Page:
2. our hospital was exactly 3 minutes away . when sh^% hit the fan it took over 30 minutes to get me dressed and down stairs to transport. by the time we reached the car, i needed to push. when i delivered her, she had already passed- and a midwife is NOT prepared to resuscitate a dead baby. they don’t even carry epi ! by the time the ambulance arrived (12 minutes) there was no hope….

  3. On a normal day, I could have walked to the hospital where I transferred to from my homebirth in under 10 minutes. But when in labor, after prolonged pushing, we decided to transfer. Between pushing contractions, I walked down three flughts of stairs, somehow climbed in the car, my husband drove, and it was 30 minutes before we were in labor and delivery in a room. I was transferring as a precaution, not as an emergent situation!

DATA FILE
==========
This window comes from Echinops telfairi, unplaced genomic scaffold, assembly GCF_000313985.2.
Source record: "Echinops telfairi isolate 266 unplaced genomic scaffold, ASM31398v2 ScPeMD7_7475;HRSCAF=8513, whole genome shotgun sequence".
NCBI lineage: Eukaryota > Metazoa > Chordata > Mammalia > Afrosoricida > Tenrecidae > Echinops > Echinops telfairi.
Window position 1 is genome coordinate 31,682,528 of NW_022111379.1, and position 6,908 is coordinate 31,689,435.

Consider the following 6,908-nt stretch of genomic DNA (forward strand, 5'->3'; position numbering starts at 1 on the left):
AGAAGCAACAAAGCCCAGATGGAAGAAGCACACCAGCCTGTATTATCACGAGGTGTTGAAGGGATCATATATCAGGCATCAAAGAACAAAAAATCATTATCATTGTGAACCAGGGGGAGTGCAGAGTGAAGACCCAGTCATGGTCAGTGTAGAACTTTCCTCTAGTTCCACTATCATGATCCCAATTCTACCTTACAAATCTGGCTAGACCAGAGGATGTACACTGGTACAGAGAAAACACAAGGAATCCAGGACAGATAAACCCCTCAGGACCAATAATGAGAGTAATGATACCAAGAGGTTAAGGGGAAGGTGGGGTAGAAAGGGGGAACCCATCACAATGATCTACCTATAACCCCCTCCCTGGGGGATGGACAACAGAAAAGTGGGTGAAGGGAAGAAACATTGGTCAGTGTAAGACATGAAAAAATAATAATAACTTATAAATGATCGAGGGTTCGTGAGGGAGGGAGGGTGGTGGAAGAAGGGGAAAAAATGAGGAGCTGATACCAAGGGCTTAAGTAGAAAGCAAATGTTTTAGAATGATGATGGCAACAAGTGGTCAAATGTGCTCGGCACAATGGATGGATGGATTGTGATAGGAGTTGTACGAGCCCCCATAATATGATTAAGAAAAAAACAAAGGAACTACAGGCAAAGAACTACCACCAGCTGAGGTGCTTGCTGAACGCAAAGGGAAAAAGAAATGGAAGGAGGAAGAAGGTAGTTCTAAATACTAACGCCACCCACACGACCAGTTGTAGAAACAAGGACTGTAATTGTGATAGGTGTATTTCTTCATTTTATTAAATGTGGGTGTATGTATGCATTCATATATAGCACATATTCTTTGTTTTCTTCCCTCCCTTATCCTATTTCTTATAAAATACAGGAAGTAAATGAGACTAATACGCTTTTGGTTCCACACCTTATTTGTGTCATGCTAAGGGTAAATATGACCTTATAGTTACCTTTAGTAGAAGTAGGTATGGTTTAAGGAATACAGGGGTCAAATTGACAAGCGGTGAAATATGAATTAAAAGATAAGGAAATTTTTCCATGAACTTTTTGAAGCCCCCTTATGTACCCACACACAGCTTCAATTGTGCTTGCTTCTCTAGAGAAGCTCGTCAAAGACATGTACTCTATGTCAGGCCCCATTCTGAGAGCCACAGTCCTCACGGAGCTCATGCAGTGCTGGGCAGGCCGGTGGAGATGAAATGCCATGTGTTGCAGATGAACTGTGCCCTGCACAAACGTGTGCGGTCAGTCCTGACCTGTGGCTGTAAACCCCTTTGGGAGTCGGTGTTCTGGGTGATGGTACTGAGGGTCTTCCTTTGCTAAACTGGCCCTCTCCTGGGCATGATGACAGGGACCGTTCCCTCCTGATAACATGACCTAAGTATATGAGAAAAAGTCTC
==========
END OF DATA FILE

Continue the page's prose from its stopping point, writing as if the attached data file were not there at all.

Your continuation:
This post makes a good point.

  4. Take it from someone who had to watch the seconds tick by helplessly.

    a) As pointed out, Midwives most often do not have enough knowledge to catch a risk factor before it is an emergency. BUT if they do . . .

    b) The birth center I used was a 4 minute drive from the hospital normally. In an emergency you can count on at least 5xs that.

    In an emergency, seconds can mean the difference between recovering . . . permanent injury and . . . death.

  5. According to Google Maps, I live 3.3 miles from the hospital – an 8 minute drive if you are going the speed limit. I felt pretty confident about this when I was planning a homebirth.